Higher spending on cars and fuel saw US retail sales edge up month-on-month in August, according to Department of Commerce data released on Friday (14 September) - although clothing sales fell as shoppers continued to remain cautious.  

Stripping out the impact of automobiles, retail trade sales rose 0.9% from July to August, and were 4.4% higher than in August last year, the data showed.

Sales at clothing and clothing accessories stores were 0.1% lower than in July, but were 5.8% higher than in August last year. For department stores, the figures were up 0.1% from both the previous month and year; and for sporting goods stores (also including books and music), August sales were flat with a month earlier and up 5.8% on year.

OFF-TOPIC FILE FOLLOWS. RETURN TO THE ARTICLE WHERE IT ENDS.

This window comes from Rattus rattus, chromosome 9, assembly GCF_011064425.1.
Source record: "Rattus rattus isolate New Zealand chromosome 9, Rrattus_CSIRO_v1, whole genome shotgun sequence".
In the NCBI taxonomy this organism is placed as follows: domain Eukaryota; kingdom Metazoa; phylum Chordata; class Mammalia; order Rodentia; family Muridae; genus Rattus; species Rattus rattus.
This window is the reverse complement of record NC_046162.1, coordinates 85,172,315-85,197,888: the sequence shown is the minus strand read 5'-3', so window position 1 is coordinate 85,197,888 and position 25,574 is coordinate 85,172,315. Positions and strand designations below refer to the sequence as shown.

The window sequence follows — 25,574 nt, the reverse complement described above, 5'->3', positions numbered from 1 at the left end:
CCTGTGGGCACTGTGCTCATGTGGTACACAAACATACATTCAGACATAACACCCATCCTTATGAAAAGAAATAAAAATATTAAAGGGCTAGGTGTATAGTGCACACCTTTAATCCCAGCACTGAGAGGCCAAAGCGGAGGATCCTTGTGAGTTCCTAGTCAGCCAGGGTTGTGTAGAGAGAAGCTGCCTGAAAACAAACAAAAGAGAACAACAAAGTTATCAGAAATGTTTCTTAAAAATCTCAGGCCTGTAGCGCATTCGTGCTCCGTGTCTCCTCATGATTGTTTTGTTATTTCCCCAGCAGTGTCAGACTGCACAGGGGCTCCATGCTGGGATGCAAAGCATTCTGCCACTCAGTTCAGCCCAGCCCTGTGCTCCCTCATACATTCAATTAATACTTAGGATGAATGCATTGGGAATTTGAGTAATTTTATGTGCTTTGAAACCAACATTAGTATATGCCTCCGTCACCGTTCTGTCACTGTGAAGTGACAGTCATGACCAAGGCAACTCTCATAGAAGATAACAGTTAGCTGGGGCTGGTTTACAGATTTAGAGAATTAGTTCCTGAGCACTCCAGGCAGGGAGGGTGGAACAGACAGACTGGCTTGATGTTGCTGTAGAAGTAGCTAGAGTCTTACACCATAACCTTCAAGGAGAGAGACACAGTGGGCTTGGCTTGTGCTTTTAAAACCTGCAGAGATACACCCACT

Calculations from the National Retail Federation (NRF), meanwhile, put August retail sales (excluding automobiles, gas stations and restaurants) 0.2% ahead of July and 3.8% higher year-over-year.

"The retail industry continues to demonstrate its strength and resiliency during this fragile economic time," NRF president and CEO Matthew Shay said.

"However consumers and retail companies continue to face many questions and challenges, from stubbornly high unemployment and stagnant incomes to depressed housing prices and the looming fiscal cliff, all playing into overall economic uncertainty and declining consumer confidence.

"Adding to this anxiety, retailers are now preparing for a potential labour disruption at the East and Gulf Coast ports, which may interfere with the all-important holiday shopping season," Shay said.

"While retailers continue to witness sustained sales growth, consumers remain cautious about their discretionary expenditures," NRF chief economist Jack Kleinhenz added.

"Consumers have carried much of the growth during the economic recovery, despite high food and gas costs. Though the economy isn't backsliding, growth continues to be a sore point."